A great Tribute to Doreen Valiente on American Poets Day

Review: three Pagan poets for National Poetry Month

If, as is proclaimed in the Charge of the Goddess, “all acts of love and pleasure are my rituals,” then the pleasure of poetry is among those rituals, too.
April is National Poetry Month in the United States. Here’s a look at the works of three female poets: a Wiccan priestess, a pioneer in the modern women’s/goddess spirituality movement, and a priestess in the Welsh Bardic Tradition.
The Charge of the Goddess: the Poetry of Doreen Valiente
Doreen Valiente Foundation in association with the Centre for Pagan Studies, expanded edition 2014, 142 p.
Ironically, the Charge of the Goddess included is this collection by the acclaimed “mother of modern witchcraft” is not her rhyming, poetic rendition but rather her far more famous prose version.
The late John Belham-Payne, a friend and “working magical partner” of Valiente’s, shepherded her poetry into publication following her death in 1999, thus fulfilling a deathbed request by the Wiccan priestess who had been initiated into Gerald Gardner’s coven by the man himself in 1953.
Belham-Payne made the right choice. Valiente’s prose version of the charge flows, slithers, breathes, and pulses with organic rhythms in ways that are constricted out of the rhyming version. The poetry version (available in Valiente’s book The Rebirth of Witchcraft but sadly not included in this volume) reads like a poem, albeit a beautiful one. The undulating cadences of the prose version sound as if the goddess is whispering in one’s ear.

Fueled by the span of Valiente’s life in this world (1922-1999), one of the charms of her poetry collection is its mix of archaic and modern styles. In these days of hipster wannabe free verse, a sonnet or rhyming quatrains of A-B-B-A or A-A-B-B may seem quaint, but such formats properly evoke Valiente’s legacy as one of the key founders of modern witchcraft.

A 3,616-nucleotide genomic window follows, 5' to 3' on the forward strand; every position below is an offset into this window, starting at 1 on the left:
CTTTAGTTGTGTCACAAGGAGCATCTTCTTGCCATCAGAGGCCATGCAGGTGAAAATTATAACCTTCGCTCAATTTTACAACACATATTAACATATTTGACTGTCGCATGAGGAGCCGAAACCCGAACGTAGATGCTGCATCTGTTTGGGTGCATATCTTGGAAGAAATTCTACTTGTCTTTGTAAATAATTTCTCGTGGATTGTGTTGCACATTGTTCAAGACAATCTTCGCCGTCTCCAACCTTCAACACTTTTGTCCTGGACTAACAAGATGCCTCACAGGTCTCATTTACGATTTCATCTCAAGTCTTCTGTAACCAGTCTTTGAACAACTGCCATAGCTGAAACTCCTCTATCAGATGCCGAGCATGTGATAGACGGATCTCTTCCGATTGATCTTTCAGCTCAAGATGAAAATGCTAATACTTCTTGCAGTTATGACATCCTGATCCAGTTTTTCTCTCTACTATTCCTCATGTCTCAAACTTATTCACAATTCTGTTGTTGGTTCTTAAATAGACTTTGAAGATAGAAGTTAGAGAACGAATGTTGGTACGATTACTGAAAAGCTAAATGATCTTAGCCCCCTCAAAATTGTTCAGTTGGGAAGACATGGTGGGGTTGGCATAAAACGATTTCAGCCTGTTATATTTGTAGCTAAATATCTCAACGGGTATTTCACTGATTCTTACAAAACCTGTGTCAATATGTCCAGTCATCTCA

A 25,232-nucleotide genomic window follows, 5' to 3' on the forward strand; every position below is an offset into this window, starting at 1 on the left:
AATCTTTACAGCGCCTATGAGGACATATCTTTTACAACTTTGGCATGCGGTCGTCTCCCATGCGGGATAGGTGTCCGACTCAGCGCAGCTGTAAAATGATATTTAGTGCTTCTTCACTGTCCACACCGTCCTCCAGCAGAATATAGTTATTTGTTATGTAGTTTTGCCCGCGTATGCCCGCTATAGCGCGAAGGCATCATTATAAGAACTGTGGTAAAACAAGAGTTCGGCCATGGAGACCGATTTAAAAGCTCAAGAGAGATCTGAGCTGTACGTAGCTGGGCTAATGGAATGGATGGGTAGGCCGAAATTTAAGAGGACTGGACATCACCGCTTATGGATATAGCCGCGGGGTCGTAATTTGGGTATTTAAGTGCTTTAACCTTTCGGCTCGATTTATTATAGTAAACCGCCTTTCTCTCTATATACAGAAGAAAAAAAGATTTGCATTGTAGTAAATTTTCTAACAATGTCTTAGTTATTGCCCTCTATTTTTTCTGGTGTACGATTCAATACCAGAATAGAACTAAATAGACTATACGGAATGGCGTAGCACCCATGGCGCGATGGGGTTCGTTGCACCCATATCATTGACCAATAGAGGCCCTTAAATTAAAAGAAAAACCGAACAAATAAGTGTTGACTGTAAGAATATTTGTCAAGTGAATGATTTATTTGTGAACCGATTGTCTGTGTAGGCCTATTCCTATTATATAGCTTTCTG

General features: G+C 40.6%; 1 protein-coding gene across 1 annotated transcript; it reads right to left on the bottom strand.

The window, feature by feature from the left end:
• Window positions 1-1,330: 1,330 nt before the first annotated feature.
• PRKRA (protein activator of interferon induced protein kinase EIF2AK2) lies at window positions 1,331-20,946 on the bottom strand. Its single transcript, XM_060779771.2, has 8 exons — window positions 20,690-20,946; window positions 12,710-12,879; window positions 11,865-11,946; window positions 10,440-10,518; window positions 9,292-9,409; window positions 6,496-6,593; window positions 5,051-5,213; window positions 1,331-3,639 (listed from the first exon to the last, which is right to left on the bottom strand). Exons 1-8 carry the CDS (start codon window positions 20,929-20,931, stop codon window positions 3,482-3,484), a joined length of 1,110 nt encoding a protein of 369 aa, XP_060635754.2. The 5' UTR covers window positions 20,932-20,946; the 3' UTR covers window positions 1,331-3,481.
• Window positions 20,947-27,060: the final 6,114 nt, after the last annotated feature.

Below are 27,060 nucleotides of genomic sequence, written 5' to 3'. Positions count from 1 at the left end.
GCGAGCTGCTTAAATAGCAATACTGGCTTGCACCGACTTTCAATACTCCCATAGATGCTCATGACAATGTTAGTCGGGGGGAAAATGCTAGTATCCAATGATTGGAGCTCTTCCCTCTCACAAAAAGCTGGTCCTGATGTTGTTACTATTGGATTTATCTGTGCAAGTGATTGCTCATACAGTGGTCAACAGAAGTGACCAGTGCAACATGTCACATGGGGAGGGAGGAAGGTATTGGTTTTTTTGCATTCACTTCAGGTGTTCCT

“The Tarot Trumps,” “To Aleister Crowley,” “Poem on the Death of a Witch,” “To the Necronomicon,” “Deus Cornutus” (a 1984 work which ponders “How many names has the Horned One?”), “Homage to Pan” (perhaps a homage to Crowley’s “Hymn to Pan”), and other poems all vibrate with an archaic beauty.
However, one of Valiente’s most soul-stirring poems, “Elegy for a Dead Witch,” weaves its spell without use of rhyme:
To think that you are gone,
Over the crest of the hills
As the moon passed from her fullness,
Riding the sky,
And the White Mare
Took you with her.
To think that we will wait
Another life
To drink wine from the horns,
And leap the fire.
Farewell from this world,
But not from the circle
Valiente reveals her playful side in “Computer Blues” (written in 1975!) and even a bawdy limerick, titled “An Unsolved Problem of Psychic Research,” about “a young lady named Freeman who had an affair with a demon.”
“Pop Song,” written in 1975, indeed swings with the rhythms of a pop song’s lyrics, despite its lament of a world gone awry:
. . . Up in the Andes where the air is thin
Where Che Guevara’s ashes are blowing in the wind
I heard that condor’s ghost say "Listen son
When you get that power from the mouth of a gun
You can’t put it back
Oh oh
Sorry ’bout that . . . .
What would a poetry collection by the “mother of modern witchcraft” be without a piece that is more spell than poem? That’s fulfilled by the “Witch’s Chant,” the last work in this volume:
Darksome night and shining moon,
Hell’s dark mistress heaven’s queen
Harken to the Witches’ rune,
Diana, Lilith, Melusine!
In the earth and air and sea,
By the light of moon or sun,
As I pray, so mote it be.
Chant the spell, and be it done!
Queen of witchdom and of night,
Work my will by magic rite.


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